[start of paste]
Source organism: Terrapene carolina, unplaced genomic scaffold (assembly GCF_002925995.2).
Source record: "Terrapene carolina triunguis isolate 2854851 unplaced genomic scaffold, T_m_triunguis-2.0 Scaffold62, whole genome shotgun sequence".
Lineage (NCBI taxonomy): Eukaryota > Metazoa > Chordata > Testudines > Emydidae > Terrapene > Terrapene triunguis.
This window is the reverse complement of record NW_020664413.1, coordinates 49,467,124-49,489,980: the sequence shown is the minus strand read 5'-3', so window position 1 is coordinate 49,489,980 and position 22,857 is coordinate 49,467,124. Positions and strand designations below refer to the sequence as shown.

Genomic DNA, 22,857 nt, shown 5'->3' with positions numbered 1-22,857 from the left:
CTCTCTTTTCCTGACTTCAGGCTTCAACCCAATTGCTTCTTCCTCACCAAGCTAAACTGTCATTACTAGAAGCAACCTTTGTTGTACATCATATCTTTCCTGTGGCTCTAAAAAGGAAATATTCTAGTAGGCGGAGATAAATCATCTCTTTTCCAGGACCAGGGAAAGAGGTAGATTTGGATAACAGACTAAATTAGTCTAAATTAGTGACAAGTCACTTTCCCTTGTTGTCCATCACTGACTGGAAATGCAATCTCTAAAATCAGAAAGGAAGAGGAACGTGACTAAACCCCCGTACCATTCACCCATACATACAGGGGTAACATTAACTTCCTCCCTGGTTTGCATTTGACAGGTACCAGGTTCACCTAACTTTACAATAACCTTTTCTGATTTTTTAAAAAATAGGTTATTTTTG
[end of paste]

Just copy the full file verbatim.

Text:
Source organism: Terrapene carolina, unplaced genomic scaffold (assembly GCF_002925995.2).
Source record: "Terrapene carolina triunguis isolate 2854851 unplaced genomic scaffold, T_m_triunguis-2.0 Scaffold62, whole genome shotgun sequence".
Lineage (NCBI taxonomy): Eukaryota > Metazoa > Chordata > Testudines > Emydidae > Terrapene > Terrapene triunguis.
This window is the reverse complement of record NW_020664413.1, coordinates 49,467,124-49,489,980: the sequence shown is the minus strand read 5'-3', so window position 1 is coordinate 49,489,980 and position 22,857 is coordinate 49,467,124. Positions and strand designations below refer to the sequence as shown.

Genomic DNA, 22,857 nt, shown 5'->3' with positions numbered 1-22,857 from the left:
CTCTCTTTTCCTGACTTCAGGCTTCAACCCAATTGCTTCTTCCTCACCAAGCTAAACTGTCATTACTAGAAGCAACCTTTGTTGTACATCATATCTTTCCTGTGGCTCTAAAAAGGAAATATTCTAGTAGGCGGAGATAAATCATCTCTTTTCCAGGACCAGGGAAAGAGGTAGATTTGGATAACAGACTAAATTAGTCTAAATTAGTGACAAGTCACTTTCCCTTGTTGTCCATCACTGACTGGAAATGCAATCTCTAAAATCAGAAAGGAAGAGGAACGTGACTAAACCCCCGTACCATTCACCCATACATACAGGGGTAACATTAACTTCCTCCCTGGTTTGCATTTGACAGGTACCAGGTTCACCTAACTTTACAATAACCTTTTCTGATTTTTTAAAAAATAGGTTATTTTTG